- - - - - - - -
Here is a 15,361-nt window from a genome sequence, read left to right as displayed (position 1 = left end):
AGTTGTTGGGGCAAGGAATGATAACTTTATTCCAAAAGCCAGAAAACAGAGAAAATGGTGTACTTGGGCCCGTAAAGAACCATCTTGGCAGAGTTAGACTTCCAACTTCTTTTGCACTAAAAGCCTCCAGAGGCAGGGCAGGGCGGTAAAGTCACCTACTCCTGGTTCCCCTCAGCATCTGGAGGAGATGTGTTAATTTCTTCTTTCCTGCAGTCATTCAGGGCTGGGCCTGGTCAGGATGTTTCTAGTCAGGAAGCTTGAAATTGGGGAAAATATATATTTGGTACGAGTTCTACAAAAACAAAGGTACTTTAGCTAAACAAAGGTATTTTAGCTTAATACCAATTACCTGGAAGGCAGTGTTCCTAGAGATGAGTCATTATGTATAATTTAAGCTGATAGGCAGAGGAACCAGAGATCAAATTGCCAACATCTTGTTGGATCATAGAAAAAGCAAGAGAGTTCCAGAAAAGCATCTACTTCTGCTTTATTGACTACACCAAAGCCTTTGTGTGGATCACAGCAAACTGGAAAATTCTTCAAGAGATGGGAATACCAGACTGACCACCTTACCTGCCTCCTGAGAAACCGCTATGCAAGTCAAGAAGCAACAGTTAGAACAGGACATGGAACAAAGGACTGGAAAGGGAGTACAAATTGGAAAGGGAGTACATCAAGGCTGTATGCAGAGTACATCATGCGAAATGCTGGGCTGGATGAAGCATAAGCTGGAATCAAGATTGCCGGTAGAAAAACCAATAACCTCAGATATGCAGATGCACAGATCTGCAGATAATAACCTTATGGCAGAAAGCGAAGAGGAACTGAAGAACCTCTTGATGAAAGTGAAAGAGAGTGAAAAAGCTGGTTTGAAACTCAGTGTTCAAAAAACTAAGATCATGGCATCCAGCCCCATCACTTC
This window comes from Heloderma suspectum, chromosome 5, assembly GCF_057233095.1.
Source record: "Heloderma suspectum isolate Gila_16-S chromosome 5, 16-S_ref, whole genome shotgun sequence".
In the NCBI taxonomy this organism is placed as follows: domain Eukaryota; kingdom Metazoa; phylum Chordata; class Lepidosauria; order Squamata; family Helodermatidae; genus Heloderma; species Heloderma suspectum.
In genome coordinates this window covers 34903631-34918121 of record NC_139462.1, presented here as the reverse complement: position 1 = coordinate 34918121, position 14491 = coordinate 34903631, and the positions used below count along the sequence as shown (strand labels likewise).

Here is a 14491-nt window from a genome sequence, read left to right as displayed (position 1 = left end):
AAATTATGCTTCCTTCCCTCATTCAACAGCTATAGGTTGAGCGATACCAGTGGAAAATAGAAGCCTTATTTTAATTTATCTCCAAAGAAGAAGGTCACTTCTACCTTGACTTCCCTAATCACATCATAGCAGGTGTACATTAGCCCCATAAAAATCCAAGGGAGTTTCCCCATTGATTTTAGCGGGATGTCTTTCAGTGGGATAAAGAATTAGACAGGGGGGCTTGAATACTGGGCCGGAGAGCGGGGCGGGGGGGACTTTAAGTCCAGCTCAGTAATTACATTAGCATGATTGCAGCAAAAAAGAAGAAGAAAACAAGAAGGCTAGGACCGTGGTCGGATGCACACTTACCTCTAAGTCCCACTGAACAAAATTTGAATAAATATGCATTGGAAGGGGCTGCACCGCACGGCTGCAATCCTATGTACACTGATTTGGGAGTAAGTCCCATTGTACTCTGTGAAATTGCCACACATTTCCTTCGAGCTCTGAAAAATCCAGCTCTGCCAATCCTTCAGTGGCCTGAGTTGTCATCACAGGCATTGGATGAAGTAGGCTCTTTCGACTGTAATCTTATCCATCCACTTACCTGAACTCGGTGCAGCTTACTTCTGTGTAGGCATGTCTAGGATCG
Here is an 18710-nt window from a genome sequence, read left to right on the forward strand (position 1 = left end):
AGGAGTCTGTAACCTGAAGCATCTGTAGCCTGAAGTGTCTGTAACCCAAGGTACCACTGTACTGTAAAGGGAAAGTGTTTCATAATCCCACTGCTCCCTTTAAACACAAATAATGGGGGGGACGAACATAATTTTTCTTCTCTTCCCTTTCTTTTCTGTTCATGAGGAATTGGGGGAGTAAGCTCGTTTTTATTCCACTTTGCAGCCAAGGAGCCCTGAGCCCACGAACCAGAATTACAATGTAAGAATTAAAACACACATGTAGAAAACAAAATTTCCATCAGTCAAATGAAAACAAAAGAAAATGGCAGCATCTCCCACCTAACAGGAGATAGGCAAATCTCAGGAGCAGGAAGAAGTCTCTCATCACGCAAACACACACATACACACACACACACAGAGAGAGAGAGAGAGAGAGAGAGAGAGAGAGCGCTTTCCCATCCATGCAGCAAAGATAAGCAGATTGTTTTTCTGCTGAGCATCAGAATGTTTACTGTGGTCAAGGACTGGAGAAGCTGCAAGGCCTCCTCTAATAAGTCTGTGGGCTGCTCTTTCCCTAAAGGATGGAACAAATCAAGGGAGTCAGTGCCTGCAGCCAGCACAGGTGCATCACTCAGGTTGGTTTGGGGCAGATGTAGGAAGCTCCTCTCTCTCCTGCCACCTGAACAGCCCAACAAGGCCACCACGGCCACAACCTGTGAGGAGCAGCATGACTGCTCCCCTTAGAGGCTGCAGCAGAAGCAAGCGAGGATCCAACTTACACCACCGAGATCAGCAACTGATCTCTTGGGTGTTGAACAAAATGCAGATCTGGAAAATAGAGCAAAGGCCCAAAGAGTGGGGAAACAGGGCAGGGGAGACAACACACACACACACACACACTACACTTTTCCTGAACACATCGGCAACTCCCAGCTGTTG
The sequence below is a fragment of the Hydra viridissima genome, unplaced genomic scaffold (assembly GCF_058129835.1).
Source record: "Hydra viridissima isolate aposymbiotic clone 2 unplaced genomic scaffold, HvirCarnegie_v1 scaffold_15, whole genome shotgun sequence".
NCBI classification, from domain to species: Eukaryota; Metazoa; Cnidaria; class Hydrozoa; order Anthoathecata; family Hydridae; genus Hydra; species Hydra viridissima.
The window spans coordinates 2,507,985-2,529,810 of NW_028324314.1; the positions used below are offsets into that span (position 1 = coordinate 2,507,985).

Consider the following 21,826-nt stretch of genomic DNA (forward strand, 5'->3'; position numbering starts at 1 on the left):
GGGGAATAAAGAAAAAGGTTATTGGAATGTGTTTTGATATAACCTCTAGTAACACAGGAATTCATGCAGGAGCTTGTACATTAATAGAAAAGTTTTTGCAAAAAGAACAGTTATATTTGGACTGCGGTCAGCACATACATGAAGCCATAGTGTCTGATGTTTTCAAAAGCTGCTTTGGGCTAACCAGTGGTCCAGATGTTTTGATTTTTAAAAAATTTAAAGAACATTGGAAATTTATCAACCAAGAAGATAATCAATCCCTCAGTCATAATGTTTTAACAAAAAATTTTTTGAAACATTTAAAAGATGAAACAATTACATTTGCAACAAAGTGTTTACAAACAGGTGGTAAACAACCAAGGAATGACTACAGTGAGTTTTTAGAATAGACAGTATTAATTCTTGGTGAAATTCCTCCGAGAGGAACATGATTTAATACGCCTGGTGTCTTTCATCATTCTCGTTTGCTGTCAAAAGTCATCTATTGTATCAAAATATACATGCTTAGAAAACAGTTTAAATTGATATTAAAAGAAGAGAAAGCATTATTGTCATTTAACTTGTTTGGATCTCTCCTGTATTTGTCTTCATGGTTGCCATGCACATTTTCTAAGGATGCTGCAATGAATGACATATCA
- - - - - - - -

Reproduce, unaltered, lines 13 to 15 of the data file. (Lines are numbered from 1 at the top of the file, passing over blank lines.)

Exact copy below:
NCBI classification, from domain to species: Eukaryota; Metazoa; Cnidaria; class Hydrozoa; order Anthoathecata; family Hydridae; genus Hydra; species Hydra viridissima.
The window spans coordinates 2,507,985-2,529,810 of NW_028324314.1; the positions used below are offsets into that span (position 1 = coordinate 2,507,985).

Consider the following 21,826-nt stretch of genomic DNA (forward strand, 5'->3'; position numbering starts at 1 on the left):